For years, CPAs have been asked by third parties for verification, confirmation, certification, corroboration, authentication, or substantiation of their clients’ financial information. Negative connotations have often been associated with these requests.
To adapt to this rapidly evolving area of practice, the AICPA released this spring an exposure draft of the Proposed Statement on Standards in Personal Financial Planning Practice.
This article examines the two somewhat different versions of the rule on advising clients regarding erroneous tax return positions—one applied by the AICPA and the other by the IRS.
This column offers practical suggestions for ways a professional firm can communicate, reinforce, and monitor its code of conduct in tax practice.
Tthe AICPA has worked with the FSA to create a certification letter CPAs can use when their clients are asked to certify income and is providing its members with sample engagement and disclosure letters to be used in connection with providing a certification letter for clients.
Circular 230 SSTS No. 6 impose standards of conduct on CPAs who discover an error or omission in a prior-year tax return.
Recently issued revised and updated interpretations of the AICPA’s SSTS No.1, Tax Return Positions, provide guidance to practitioners on tax reporting standards when recommending return positions or preparing or signing returns.
This column discusses the tax professional’s due-diligence obligations under SSTS No. 3 and Circular 230.
As more states allow residents to report a liability for state use taxes on their individual income tax returns, practitioners will have to explain to clients their obligations in reporting use tax liability and address the professional standards for reporting use tax on a state income tax return.
This article focuses primarily on the Circular 230 tax preparer penalties and other sanctions as well as the regulations governing practice before the IRS that were revised by T.D. 9527.
Circular 230 forbids federal tax practitioners from having conflicts of interest, defined as representation of one client that is directly adverse to that of another client, or representing a client in circumstances creating a significant risk that the representation of one or more clients will be materially limited by the practitioner’s responsibilities to another client, a former client, or a third person or by a personal interest of the practitioner.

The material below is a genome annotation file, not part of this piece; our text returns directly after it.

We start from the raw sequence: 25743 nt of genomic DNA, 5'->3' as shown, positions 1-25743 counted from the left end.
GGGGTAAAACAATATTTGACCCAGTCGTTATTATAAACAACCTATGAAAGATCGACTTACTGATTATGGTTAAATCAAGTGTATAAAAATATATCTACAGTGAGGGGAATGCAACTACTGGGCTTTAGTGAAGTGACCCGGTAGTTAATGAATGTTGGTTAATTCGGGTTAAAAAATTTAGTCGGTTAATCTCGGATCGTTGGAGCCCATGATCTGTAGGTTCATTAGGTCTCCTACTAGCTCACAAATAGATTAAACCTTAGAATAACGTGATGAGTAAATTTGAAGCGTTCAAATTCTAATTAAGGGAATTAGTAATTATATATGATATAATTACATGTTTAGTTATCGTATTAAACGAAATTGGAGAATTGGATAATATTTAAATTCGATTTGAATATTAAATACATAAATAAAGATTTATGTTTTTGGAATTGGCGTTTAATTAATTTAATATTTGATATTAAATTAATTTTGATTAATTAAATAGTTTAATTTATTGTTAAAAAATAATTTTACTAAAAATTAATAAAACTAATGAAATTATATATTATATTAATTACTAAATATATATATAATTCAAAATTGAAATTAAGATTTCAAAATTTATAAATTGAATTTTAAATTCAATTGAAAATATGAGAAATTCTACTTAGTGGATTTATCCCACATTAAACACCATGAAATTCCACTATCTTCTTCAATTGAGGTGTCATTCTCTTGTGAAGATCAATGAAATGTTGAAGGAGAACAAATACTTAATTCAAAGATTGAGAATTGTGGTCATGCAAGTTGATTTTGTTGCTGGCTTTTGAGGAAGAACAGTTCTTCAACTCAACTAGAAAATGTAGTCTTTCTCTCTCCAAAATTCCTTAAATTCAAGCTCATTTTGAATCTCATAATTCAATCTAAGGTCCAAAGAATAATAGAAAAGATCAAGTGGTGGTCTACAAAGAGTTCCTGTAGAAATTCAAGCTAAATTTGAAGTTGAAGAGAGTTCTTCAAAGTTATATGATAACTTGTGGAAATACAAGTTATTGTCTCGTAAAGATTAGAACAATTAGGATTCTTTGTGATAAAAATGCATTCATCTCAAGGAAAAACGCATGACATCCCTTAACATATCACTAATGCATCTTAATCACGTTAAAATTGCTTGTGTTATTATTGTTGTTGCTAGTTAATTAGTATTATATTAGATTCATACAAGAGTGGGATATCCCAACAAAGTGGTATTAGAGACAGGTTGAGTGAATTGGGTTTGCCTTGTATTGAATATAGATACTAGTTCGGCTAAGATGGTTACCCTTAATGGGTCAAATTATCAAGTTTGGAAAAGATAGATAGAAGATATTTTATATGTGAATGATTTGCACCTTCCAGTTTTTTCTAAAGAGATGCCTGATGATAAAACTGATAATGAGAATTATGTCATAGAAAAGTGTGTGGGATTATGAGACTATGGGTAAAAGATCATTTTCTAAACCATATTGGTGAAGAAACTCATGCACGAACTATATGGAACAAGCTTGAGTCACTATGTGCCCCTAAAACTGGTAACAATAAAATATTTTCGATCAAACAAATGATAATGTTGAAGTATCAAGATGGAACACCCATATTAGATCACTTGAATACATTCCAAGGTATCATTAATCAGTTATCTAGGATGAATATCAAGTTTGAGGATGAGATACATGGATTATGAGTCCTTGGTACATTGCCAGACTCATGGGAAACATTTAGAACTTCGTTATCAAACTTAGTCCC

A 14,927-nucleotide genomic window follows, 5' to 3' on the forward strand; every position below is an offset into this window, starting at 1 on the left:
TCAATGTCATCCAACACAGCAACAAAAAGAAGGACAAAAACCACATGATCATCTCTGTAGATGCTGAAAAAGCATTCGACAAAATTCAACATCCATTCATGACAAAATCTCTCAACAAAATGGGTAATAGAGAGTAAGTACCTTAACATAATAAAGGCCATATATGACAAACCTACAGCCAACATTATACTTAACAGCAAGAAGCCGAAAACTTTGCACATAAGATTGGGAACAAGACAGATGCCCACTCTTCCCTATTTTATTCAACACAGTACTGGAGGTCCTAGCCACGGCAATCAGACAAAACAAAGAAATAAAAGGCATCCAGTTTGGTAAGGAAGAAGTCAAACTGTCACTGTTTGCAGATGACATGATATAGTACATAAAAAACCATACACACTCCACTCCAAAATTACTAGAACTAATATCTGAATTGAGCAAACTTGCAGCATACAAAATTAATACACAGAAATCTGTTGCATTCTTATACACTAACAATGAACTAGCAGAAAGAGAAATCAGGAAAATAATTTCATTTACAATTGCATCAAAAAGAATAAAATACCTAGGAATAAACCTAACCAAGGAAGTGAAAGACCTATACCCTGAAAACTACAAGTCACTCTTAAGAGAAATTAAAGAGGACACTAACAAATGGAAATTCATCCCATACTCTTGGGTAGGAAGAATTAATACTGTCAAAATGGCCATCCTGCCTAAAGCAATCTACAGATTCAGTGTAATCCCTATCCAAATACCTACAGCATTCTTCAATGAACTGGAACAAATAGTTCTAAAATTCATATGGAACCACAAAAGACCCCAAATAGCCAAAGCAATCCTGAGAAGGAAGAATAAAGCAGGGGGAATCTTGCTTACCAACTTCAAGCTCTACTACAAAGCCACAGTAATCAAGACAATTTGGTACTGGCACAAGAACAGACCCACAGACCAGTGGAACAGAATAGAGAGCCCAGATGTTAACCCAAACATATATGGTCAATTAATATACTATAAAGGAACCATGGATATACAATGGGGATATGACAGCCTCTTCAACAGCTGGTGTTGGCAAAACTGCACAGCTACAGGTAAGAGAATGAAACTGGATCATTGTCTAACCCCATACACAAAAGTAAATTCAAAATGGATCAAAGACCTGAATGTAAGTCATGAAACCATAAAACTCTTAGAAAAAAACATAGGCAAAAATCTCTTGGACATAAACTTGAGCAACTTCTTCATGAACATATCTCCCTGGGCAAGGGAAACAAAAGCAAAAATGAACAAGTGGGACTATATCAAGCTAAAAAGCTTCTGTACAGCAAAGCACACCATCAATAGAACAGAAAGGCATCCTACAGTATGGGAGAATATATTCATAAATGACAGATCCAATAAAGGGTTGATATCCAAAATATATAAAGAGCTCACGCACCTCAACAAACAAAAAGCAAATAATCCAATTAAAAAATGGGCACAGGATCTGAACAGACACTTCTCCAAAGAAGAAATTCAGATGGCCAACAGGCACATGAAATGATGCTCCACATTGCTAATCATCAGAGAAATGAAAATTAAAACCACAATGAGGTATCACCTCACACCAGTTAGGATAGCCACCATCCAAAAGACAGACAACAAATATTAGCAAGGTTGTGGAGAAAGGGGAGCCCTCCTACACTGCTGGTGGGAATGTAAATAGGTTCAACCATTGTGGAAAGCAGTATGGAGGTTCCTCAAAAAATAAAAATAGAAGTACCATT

This column explains the Statement on Responsibilities in Personal Financial Planning Practice, issued by the AICPA’s PFP Executive Committee, and discusses how practitioners can use it to help clients with personal financial planning.
This column discusses uncertainty surrounding the codification of the economic substance doctrine and explores selected areas of impact on CPAs’ professional obligations and practice.
Revised AICPA statements on standards for Tax Services (SSTS) became effective on January 1, 2010, and provide high, enforceable ethical responsibilities for CPAs in providing tax services.
The AICPA has released revised Statements on Standards for Tax Services (SSTS), effective January 1, 2010. The SSTS are enforceable standards of tax practice issued by the AICPA’s Tax Executive Committee (TEC).
The AICPA's Tax Executive Committee released an exposure draft of proposed Statements for Tax Services (SSTS Nos. 1-7) on November 26, 2008.
On November 26, the AICPA's Tax Executive Committee exposed for review draft revised Statements on Standards for Tax Services (SSTS).
the AICPA issued Statement on Standards for Valuation Services (SSVS) No. 1, Valuation of a Business, Business Ownership Interest, Security, or Intangible Asset, effective for all engagements accepted on or after January 1, 2008. The new standards apply to any AICPA member, or a nonmember CPA practicing in a state that has adopted SSVS No. 1, who is engaged to estimate the value of a business, business ownership interest, security, or intangible asset.
Both Circular 230 and AICPA professional standards impose obligations on CPAs who encounter errors or omissions on prior-year tax returns.
Through regulations and other forms of guidance issued since 1999, the IRS has clearly put tax practitioners on notice that it considers tax shelter transactions that generate noneconomic tax losses as not allowable for federal income tax purposes.